The election of Donald Trump as President of the U.S. on Nov. 8, 2016, shocked the world. By any measure, Donald Trump, the non-politician doing the most important political job in the world, is an unlikely and unusual president. And the first eight months of the Trump presidency have been marked by drama, controversy, and division; in many quarters, there has been dismay, in others, hope has turned to disappointment. A predominant judgment has been that, candidate and President Trump's confident and often dismissive rhetoric when it comes to solving policy problems notwithstanding, the president has been quite ineffective: Such signature items as health care reform, comprehensive tax reform, and a trillion-dollar infrastructure plan all remain stalled or very slow getting out of the gates.
But it may be too simplistic to extrapolate from the first eight or nine months of the Trump Administration and write off the chances of the administration "getting anything done." Market participants and interested observers should watch out for signs that the administration is starting to find its feet, raising the possibility, at least, that noteworthy policy achievements start to come.
There are three reasons for being alert to this possibility. First, in any new administration, there is an organizational learning curve to go up, and there is plenty of reason to believe that the learning curve has been particularly steep and extended for the Trump Administration, given the lack of prior political and policy experience of the president and many of his close advisors and the unusual circumstances under which the administration came into being. Any big job entails a period of learning-by-doing, and people tend to "grow into" big jobs as they accumulate experience. There is no bigger job on earth than the president of the U.S.
Second, the recent personnel changes in the White House, head-spinning as they have been, speak to the president starting to impose some order and structure on the business of government. The departure of previous White House Chief of Staff Reince Priebus and White House Chief Strategist Steve Bannon, both of whom reported to the president, and the appointment of John Kelly, previously Secretary of Homeland Security, as the new Chief of Staff, with all White House staff reporting to him, is particularly noteworthy. Kelly, a Marine Corps four-star general with considerable Washington experience, presumably has a mandate from the person who appointed him--President Trump--to make the White House and the Administration run better.
Third, the clock is ticking to the midterm congressional elections in November 2018 (6). As was the case with the Clinton Administration in the 1994 midterms and with the Obama Administration in the 2010 midterms, it is common for a party that has gained control of the White House and both houses of Congress to lose control of one or both houses of Congress at the next election. While there appear to be serious divisions within the Republican Party and schisms between it and the White House, the political incentives for the Republican Administration and the Republican-controlled Congress to demonstrate to the electorate that they "can govern" and to get some policy runs on the board are strong.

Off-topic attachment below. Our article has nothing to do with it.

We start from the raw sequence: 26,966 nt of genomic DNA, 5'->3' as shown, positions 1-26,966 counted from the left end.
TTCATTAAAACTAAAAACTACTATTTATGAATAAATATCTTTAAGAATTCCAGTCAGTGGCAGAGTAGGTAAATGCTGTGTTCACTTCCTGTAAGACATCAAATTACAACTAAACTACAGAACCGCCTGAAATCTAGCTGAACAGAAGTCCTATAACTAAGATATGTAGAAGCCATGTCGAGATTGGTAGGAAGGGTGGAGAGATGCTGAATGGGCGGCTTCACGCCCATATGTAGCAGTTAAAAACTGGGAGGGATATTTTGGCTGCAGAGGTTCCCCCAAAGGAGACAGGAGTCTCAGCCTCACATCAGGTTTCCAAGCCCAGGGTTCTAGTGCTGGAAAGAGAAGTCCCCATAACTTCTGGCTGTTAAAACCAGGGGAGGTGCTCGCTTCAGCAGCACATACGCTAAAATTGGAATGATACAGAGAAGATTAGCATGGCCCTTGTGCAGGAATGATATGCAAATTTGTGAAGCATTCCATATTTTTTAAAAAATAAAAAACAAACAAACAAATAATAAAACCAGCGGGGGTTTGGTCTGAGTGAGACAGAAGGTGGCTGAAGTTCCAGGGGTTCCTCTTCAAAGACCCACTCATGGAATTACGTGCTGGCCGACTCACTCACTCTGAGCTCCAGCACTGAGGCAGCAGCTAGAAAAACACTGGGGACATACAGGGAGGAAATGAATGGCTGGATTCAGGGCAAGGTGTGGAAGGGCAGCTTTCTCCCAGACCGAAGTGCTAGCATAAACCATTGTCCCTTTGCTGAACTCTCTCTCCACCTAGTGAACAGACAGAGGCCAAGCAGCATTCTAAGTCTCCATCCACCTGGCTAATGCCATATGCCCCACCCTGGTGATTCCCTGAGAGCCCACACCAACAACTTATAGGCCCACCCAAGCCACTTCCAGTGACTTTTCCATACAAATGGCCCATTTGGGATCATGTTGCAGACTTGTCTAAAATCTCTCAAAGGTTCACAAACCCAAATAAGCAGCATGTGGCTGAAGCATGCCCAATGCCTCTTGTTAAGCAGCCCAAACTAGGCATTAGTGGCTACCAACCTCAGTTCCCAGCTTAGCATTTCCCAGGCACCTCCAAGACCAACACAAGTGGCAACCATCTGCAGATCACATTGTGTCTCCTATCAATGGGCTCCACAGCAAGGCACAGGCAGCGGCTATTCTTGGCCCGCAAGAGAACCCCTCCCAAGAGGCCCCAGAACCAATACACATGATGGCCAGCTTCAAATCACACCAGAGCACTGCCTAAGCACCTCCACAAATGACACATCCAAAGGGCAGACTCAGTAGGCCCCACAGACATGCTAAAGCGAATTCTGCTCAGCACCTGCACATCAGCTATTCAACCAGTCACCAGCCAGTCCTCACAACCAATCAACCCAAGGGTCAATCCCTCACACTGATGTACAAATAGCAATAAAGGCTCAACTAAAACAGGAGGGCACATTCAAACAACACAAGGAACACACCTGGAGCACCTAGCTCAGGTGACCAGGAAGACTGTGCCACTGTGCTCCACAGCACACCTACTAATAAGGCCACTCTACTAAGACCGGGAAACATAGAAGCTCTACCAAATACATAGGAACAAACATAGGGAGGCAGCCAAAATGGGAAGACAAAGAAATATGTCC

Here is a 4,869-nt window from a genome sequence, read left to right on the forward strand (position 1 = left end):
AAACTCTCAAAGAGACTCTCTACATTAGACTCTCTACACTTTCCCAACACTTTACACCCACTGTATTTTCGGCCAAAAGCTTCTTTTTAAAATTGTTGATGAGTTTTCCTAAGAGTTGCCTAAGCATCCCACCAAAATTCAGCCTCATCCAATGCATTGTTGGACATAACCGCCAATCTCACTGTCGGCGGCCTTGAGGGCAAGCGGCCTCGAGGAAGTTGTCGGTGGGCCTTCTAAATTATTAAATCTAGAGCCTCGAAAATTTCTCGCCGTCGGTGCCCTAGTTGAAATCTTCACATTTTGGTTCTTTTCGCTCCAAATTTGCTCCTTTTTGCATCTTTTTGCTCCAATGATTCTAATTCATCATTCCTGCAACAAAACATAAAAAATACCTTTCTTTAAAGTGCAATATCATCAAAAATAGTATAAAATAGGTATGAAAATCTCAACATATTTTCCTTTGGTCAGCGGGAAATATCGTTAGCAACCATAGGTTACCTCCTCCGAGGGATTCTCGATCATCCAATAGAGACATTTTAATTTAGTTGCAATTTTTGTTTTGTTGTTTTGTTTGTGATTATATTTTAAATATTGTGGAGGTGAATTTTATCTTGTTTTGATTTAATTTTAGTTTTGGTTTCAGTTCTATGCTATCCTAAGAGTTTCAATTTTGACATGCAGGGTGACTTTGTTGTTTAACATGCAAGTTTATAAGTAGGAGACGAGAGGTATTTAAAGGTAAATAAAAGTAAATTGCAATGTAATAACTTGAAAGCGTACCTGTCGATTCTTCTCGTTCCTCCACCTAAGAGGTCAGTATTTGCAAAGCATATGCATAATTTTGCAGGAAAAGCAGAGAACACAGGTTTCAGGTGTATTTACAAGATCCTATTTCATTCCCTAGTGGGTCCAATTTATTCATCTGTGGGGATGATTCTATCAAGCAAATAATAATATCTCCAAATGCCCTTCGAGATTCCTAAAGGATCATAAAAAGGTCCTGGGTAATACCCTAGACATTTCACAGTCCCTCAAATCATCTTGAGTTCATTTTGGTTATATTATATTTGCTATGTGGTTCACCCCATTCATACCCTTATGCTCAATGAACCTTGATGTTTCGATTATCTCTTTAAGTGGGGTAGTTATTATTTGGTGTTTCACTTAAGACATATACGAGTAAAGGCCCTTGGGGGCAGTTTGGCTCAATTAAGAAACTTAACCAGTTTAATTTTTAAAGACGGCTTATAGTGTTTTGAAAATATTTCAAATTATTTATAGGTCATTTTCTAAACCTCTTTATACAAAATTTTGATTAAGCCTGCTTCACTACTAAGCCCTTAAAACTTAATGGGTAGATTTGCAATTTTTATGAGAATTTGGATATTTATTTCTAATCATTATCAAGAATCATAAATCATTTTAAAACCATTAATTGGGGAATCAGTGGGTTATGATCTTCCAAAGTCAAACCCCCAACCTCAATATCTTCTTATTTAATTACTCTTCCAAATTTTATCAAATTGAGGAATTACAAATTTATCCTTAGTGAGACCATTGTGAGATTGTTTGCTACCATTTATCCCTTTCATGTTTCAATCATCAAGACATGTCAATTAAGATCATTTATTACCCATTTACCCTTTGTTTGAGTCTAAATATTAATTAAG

The first litmus test of this supposition was how the president handled the looming threat of a government shutdown and the need to raise the debt ceiling in September. If there had been a government shutdown and debt ceiling "crisis," with high-blood-pressure-inducing negotiations finally leading to a resolution, it would have flown in the face of the above line of thought. As it transpired, both of these issues were diffused, for the time being at least, in a relatively drama-free way: On Sept. 6, 2017, the president surprised many by brokering a deal with the Democratic and Republican Congressional leadership to extend funding for the government to Dec. 8, 2017, and to suspend the debt ceiling until that date, which he signed into law on Sept. 8 after enabling legislation was passed by both houses of Congress. This provides a small piece of confirming evidence that there is a shift underway toward the administration settling down, auguring better for the administration to make some policy headway over coming months. (7)
What Kind Of Stamp Will President Trump Put On The Fed?
President Trump has a unique opportunity to influence the make-up and policy direction of the Federal Reserve. Janet Yellen's four-year term as chair of the Federal Reserve expires on Feb. 3, 2018, and Vice Chair Stanley Fischer, whose term was to end on June 12, 2018, announced on Sept. 6 that he would be stepping down "on or around" Oct. 13, 2017. President Trump has already filled one position, that of vice chair in charge of bank oversight, a position created by the Dodd-Frank legislative response to the financial crisis. Randall Quarles is generally regarded as a market-friendly safe pair of hands. Two out of the other four governor positions are vacant. This means that, come February next year, a little over one year into his presidency, President Trump could have nominated five out of the seven members of the Board of Governors of the Federal Reserve System, including the chair and two vice chairs (8).